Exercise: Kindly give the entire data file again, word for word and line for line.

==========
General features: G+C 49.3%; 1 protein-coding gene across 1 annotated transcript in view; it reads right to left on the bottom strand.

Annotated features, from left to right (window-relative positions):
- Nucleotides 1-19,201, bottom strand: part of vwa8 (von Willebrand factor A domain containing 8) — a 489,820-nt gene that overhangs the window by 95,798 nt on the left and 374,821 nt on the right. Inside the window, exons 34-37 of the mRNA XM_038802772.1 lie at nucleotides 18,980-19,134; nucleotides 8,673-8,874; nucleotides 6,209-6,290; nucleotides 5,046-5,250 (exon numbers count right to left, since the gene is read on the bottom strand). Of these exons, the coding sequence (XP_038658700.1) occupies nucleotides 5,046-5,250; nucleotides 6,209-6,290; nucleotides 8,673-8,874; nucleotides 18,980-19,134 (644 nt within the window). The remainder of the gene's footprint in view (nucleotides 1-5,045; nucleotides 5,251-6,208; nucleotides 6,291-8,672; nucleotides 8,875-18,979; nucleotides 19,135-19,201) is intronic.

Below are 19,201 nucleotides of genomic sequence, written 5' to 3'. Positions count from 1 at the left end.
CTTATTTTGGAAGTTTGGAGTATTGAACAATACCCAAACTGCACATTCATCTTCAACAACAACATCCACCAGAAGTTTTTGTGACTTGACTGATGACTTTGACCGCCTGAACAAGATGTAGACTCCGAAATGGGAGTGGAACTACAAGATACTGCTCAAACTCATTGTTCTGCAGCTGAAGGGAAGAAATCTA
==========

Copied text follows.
General features: G+C 49.3%; 1 protein-coding gene across 1 annotated transcript in view; it reads right to left on the bottom strand.

Annotated features, from left to right (window-relative positions):
- Nucleotides 1-19,201, bottom strand: part of vwa8 (von Willebrand factor A domain containing 8) — a 489,820-nt gene that overhangs the window by 95,798 nt on the left and 374,821 nt on the right. Inside the window, exons 34-37 of the mRNA XM_038802772.1 lie at nucleotides 18,980-19,134; nucleotides 8,673-8,874; nucleotides 6,209-6,290; nucleotides 5,046-5,250 (exon numbers count right to left, since the gene is read on the bottom strand). Of these exons, the coding sequence (XP_038658700.1) occupies nucleotides 5,046-5,250; nucleotides 6,209-6,290; nucleotides 8,673-8,874; nucleotides 18,980-19,134 (644 nt within the window). The remainder of the gene's footprint in view (nucleotides 1-5,045; nucleotides 5,251-6,208; nucleotides 6,291-8,672; nucleotides 8,875-18,979; nucleotides 19,135-19,201) is intronic.

Below are 19,201 nucleotides of genomic sequence, written 5' to 3'. Positions count from 1 at the left end.
CTTATTTTGGAAGTTTGGAGTATTGAACAATACCCAAACTGCACATTCATCTTCAACAACAACATCCACCAGAAGTTTTTGTGACTTGACTGATGACTTTGACCGCCTGAACAAGATGTAGACTCCGAAATGGGAGTGGAACTACAAGATACTGCTCAAACTCATTGTTCTGCAGCTGAAGGGAAGAAATCTA